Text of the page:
I accepted and received additional instructions. Instead of buying the product directly from the company’s site, I should purchase it through Amazon Mexico in order to leave a product review there as well.

I wasn’t able to find the product listed on Amazon Mexico, so the company representative sent me a direct link.  I ordered the product and sent the receipt for reimbursement. While I waited for that, the product itself arrived and I tried it out and wrote up my post.  Then the company representative wrote to tell me that supplier that sent the product was not authorized by the company and that I should send the product back and get a refund from Amazon Mexico.

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I was a little peeved at this.  I had already used the product. While Amazon has customarily been good about refunds, the supplier that sent the product stipulated on their terms and conditions that the product must be returned in the same condition it was sent in order to receive a refund.  Furthermore, Amazon Mexico said that the supplier had done nothing wrong by stealing the manufacturing company’s ads and photos and reselling the product on the Amazon Mexico site at double the original price. Doing a little investigating on my own, it appears this supplier orders things on the US side of the border, transports them south of the border and then ships the items throughout Mexico both on Amazon Mexico and Ebay Mexico.  While this is something I would expect on eBay, I had previously believed (naively) that Amazon had more legit selling conditions.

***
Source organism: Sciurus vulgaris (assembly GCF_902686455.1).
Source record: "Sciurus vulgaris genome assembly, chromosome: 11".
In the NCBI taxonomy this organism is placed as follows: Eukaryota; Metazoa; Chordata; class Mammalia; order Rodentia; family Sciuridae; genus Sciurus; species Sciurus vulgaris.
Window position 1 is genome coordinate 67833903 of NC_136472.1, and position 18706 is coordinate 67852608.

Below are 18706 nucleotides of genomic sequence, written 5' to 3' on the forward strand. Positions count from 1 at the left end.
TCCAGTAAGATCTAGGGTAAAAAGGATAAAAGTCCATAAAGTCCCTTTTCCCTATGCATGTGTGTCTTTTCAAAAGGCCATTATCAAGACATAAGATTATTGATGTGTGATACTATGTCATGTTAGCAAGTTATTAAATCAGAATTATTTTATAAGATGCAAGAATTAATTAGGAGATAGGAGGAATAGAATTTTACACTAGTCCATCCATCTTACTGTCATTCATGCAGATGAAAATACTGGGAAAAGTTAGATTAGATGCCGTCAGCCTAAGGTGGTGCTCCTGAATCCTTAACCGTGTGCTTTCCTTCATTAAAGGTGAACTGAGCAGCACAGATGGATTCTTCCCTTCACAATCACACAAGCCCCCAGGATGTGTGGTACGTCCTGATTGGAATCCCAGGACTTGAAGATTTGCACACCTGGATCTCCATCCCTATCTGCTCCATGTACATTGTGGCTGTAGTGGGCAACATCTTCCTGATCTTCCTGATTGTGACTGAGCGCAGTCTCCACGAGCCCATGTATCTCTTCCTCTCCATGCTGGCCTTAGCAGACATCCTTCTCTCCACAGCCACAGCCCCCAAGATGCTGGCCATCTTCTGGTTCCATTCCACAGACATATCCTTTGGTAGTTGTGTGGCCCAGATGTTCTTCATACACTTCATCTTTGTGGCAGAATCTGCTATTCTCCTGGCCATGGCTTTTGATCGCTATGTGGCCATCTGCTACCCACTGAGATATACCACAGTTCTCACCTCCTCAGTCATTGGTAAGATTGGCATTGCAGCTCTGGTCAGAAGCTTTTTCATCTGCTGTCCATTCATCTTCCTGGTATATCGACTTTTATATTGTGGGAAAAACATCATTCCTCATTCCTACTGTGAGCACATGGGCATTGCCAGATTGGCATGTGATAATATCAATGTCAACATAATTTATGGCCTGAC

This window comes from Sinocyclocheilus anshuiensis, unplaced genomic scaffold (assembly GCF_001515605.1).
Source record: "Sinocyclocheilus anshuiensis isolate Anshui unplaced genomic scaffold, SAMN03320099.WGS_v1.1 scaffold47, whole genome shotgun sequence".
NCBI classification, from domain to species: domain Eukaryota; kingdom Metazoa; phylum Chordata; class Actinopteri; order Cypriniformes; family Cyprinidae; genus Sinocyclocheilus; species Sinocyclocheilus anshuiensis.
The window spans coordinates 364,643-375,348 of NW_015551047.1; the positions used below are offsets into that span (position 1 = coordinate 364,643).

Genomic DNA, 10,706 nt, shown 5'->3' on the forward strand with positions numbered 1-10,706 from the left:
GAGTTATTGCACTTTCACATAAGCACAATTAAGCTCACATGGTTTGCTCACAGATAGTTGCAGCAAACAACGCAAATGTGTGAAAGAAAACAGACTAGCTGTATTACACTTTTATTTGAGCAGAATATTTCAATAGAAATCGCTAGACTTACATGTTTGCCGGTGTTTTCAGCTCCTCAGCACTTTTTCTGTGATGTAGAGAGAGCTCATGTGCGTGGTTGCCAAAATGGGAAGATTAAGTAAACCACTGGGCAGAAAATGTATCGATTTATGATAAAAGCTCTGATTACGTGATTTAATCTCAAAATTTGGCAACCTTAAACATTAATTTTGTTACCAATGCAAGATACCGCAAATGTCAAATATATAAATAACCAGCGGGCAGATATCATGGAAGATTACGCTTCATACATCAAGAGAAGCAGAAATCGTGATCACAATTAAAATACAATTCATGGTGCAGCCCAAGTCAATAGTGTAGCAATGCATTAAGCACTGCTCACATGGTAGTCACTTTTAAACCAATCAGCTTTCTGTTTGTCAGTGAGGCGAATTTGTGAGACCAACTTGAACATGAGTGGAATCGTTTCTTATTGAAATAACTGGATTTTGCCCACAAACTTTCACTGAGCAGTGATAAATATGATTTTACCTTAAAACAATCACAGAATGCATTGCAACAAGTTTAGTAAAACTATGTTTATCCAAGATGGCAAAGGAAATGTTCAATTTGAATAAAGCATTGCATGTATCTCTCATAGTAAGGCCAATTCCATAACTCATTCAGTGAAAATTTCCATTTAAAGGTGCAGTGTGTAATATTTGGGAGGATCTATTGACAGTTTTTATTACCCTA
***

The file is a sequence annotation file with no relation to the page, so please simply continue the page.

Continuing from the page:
Since the company representative had sent me the link himself, he agreed to the original terms of our agreement and reimbursed me the full purchase price of the product in exchange for the product review on my site and on the company site.  Fortunately, I loved the product and was able to give an honest, positive review despite the hassle with Amazon Mexico.

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I decided that reviewing products would not be my new side-gig after all.  I also am more diligent about checking the suppliers on the Amazon Mexico site.  I now only order items that are delivered directly from the Amazon warehouse in Mexico City.  That way refunds are no problem with the guarantee that Amazon provides. It limits the already limited products available on the Amazon Mexico site, but I’m ok with that.  It curbs my internet shopping spending somewhat.

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Filed under Employment

Teaching Kids Online

 

Camille OnlineMost of you already know that I became a virtual teacher sometime last year in preparation for my transition away from private and elementary classes. (See Transition Year) While the pay was so much better being in US dollars, the hours were random.  Sometimes I had 15 hours of classes, sometimes 9. That being the case, the final transition wouldn’t have been possible had not the company I work for expanded their reach to include children ages 7-14. (See Online Teaching)

I wasn’t part of the pilot program, but when the request went out in mid-June for teachers to switch platforms, I submitted my application and soon enough I was one of the first official teacher group for the junior English component.  

The setup is a bit different from the adult classes in that it uses Zoom rather than Adobe Connect.  Zoom is a bit easier to manage with drawing and writing options for all participants (both student and teacher).  There were some technical bugs to work out, however.  When enrollment reached a certain point, Zoom did some crazy stuff.  It would kick the teachers out of classroom saying they were already signed in somewhere else.  My theory is that some of the newest teachers didn’t have their own Zoom accounts yet and ended up signing in under another teacher’s name.  I took matters into my own hands and created my own free Zoom account so that when the unceremonious ousting occurred, I could sign in to my own account and teach the class without issue.